Lib Dems go beyond meaning well

Free childcare is a liberating option. It should not be a poor service for poor people

Share
Related Topics

Something interesting is happening to the Liberal Democrats. Because they are in office, their policy-making has become tougher. At their conference in Glasgow starting on Saturday, there are fewer glib and wishful utopian motions and more serious proposals that have survived a long, hard march through the institutions of government. Hence the party's plan to extend free childcare to all one- and two-year-olds, which we report on today, is no well-meaning wishlist, but a battle-hardened piece of legislation-ready policy.

The plan emerges from the struggle between the coalition partners over the last spending round, which was announced by George Osborne, the Chancellor, in June. Nick Clegg pushed for a better childcare deal, but eventually had to concede that NHS, schools and infrastructure spending were higher priorities. However, the result is that Lib Dem ministers were forced to refine their ideas, which means that the motion from the party's Federal Policy Committee has been thought through.

This is part of a wider preparation for the election, now just 20 months away. One of the little-appreciated decisions made by the Lib Dems at an early stage of the spending round was that it would cover one year only, 2015-16. That frees the coalition parties to set out different tax and spending priorities for the next parliament. Thus we can see the Lib Dem manifesto for the election coming into shape. Extending taxpayer-funded childcare will be one plank of the platform. Another is the mansion tax, for which Mr Clegg pushed but which David Cameron ruled out emphatically. A third example is that the Lib Dem leadership has admitted its error in allowing the extension of secret courts in the Justice and Security Act to go through and now wants to pledge to reverse it if it were returned to government.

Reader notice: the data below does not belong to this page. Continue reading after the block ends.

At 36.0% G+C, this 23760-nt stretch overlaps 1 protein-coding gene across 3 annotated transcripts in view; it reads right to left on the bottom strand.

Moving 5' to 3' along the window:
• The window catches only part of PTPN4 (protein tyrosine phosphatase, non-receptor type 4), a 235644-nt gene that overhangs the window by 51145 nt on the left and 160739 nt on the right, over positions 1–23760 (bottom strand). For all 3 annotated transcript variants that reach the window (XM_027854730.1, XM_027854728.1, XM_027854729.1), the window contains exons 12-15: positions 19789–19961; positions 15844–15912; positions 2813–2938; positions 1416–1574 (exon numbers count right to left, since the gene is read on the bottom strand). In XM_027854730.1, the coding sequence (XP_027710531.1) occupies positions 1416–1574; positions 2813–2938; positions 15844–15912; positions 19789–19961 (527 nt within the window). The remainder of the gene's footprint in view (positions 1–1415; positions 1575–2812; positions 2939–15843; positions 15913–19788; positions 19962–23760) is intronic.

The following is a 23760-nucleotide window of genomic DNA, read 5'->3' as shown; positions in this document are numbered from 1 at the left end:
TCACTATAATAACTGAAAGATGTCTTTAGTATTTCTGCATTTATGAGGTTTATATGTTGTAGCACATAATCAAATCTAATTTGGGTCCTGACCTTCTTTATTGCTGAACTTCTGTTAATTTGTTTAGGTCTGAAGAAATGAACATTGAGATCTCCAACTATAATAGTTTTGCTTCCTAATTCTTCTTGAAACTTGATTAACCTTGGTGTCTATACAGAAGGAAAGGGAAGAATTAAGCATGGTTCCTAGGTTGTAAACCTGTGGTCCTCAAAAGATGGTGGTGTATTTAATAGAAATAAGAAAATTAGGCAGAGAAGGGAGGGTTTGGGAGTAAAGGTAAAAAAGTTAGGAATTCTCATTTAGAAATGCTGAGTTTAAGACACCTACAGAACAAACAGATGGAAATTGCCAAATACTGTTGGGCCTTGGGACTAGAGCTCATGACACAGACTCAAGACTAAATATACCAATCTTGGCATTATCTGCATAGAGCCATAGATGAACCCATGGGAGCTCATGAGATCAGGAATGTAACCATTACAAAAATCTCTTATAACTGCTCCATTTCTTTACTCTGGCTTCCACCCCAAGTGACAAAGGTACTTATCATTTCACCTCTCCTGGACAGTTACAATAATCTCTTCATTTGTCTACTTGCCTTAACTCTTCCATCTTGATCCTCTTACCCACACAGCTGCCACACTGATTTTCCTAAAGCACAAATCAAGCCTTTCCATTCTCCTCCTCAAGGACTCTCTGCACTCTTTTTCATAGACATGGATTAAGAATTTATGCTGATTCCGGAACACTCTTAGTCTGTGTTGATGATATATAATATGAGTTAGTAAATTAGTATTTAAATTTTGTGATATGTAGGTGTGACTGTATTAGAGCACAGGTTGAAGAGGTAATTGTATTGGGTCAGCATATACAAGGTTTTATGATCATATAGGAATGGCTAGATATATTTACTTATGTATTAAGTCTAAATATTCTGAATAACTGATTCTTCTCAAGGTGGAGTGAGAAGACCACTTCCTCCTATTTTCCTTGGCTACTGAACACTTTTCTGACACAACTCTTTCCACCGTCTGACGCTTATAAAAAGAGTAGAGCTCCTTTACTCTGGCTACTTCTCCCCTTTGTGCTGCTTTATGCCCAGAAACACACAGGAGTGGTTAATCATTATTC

The hardening of Lib Dem policy-making, which is still more democratic than that of the other main parties, means that disasters such as the tuition fees U-turn would be less likely. It also provides a more solid basis on which to conduct coalition negotiations, should there be another hung parliament. And what is interesting about the childcare policy and the mansion tax is that they are both subjects on which it is easier to imagine Labour and the Lib Dems reaching agreement than a continuation of the present coalition.

Indeed, The Independent on Sunday could support both policies. Good quality childcare, free at the point of provision, is a liberating option to offer parents. And it should be universal, to ensure that it does not become a poor service for poor people – unlike the current provision for two-year-olds, which is restricted to families on low incomes.

In one respect, the bad old days of Lib Dem policy persist, in that the childcare proposals are not costed. They would be expensive, but by allowing more parents to return to the workforce they would produce higher tax revenues and lower benefit costs – and the party is also proposing tax increases, such as the mansion tax, that could pay for it.

It has sometimes been suggested, most recently by the Labour peer Andrew Adonis, that the Lib Dems have been suckered by the coalition and have had their credibility destroyed in government. These childcare proposals suggest that the party has matured in office and will still have a distinctive and attractive programme to offer at the next election.

React Now

Latest stories from i100
iJobs Job Widget
iJobs General

Ashdown Group: Finance Manager - Covent Garden, central London - £45k - £55k

£45000 - £55000 per annum + 30 days holiday: Ashdown Group: Finance Manager - ...

Ashdown Group: Systems Administrator - Lancashire - £30,000

£28000 - £30000 per annum: Ashdown Group: 3rd Line Support Engineer / Network ...

Recruitment Genius: Graduate Web Developer

£26000 - £33000 per annum: Recruitment Genius: A Web Developer is required to ...

Ashdown Group: PeopleSoft Developer - London - £45k